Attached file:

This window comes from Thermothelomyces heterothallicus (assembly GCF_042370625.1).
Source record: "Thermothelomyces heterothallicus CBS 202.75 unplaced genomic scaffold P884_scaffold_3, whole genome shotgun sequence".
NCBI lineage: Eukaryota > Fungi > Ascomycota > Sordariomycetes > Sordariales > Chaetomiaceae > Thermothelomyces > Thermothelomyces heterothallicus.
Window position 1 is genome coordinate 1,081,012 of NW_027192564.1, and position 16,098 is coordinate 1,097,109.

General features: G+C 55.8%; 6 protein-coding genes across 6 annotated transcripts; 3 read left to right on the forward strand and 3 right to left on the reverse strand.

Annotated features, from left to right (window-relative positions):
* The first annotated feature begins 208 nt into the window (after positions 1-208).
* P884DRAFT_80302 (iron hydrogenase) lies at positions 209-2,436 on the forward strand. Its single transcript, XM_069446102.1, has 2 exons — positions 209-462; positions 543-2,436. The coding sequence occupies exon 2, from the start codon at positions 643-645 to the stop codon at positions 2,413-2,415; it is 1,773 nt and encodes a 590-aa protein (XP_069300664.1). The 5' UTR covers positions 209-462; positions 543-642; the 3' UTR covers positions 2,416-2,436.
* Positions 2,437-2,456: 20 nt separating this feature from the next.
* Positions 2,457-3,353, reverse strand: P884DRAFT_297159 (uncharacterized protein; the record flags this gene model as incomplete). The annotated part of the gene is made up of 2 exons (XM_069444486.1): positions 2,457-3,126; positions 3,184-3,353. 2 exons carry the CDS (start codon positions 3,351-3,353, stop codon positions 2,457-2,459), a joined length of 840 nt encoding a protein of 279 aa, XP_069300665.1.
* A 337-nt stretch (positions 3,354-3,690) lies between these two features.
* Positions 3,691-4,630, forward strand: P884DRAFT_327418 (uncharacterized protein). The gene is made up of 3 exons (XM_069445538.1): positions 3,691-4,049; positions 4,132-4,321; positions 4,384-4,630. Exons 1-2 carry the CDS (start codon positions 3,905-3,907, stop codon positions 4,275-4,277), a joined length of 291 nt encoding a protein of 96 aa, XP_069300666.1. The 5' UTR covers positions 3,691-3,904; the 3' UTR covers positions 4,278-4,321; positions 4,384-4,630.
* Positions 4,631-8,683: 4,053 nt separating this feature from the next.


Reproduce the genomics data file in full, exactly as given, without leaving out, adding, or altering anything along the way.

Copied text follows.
This window comes from Thermothelomyces heterothallicus (assembly GCF_042370625.1).
Source record: "Thermothelomyces heterothallicus CBS 202.75 unplaced genomic scaffold P884_scaffold_3, whole genome shotgun sequence".
NCBI lineage: Eukaryota > Fungi > Ascomycota > Sordariomycetes > Sordariales > Chaetomiaceae > Thermothelomyces > Thermothelomyces heterothallicus.
Window position 1 is genome coordinate 1,081,012 of NW_027192564.1, and position 16,098 is coordinate 1,097,109.

General features: G+C 55.8%; 6 protein-coding genes across 6 annotated transcripts; 3 read left to right on the forward strand and 3 right to left on the reverse strand.

Annotated features, from left to right (window-relative positions):
* The first annotated feature begins 208 nt into the window (after positions 1-208).
* P884DRAFT_80302 (iron hydrogenase) lies at positions 209-2,436 on the forward strand. Its single transcript, XM_069446102.1, has 2 exons — positions 209-462; positions 543-2,436. The coding sequence occupies exon 2, from the start codon at positions 643-645 to the stop codon at positions 2,413-2,415; it is 1,773 nt and encodes a 590-aa protein (XP_069300664.1). The 5' UTR covers positions 209-462; positions 543-642; the 3' UTR covers positions 2,416-2,436.
* Positions 2,437-2,456: 20 nt separating this feature from the next.
* Positions 2,457-3,353, reverse strand: P884DRAFT_297159 (uncharacterized protein; the record flags this gene model as incomplete). The annotated part of the gene is made up of 2 exons (XM_069444486.1): positions 2,457-3,126; positions 3,184-3,353. 2 exons carry the CDS (start codon positions 3,351-3,353, stop codon positions 2,457-2,459), a joined length of 840 nt encoding a protein of 279 aa, XP_069300665.1.
* A 337-nt stretch (positions 3,354-3,690) lies between these two features.
* Positions 3,691-4,630, forward strand: P884DRAFT_327418 (uncharacterized protein). The gene is made up of 3 exons (XM_069445538.1): positions 3,691-4,049; positions 4,132-4,321; positions 4,384-4,630. Exons 1-2 carry the CDS (start codon positions 3,905-3,907, stop codon positions 4,275-4,277), a joined length of 291 nt encoding a protein of 96 aa, XP_069300666.1. The 5' UTR covers positions 3,691-3,904; the 3' UTR covers positions 4,278-4,321; positions 4,384-4,630.
* Positions 4,631-8,683: 4,053 nt separating this feature from the next.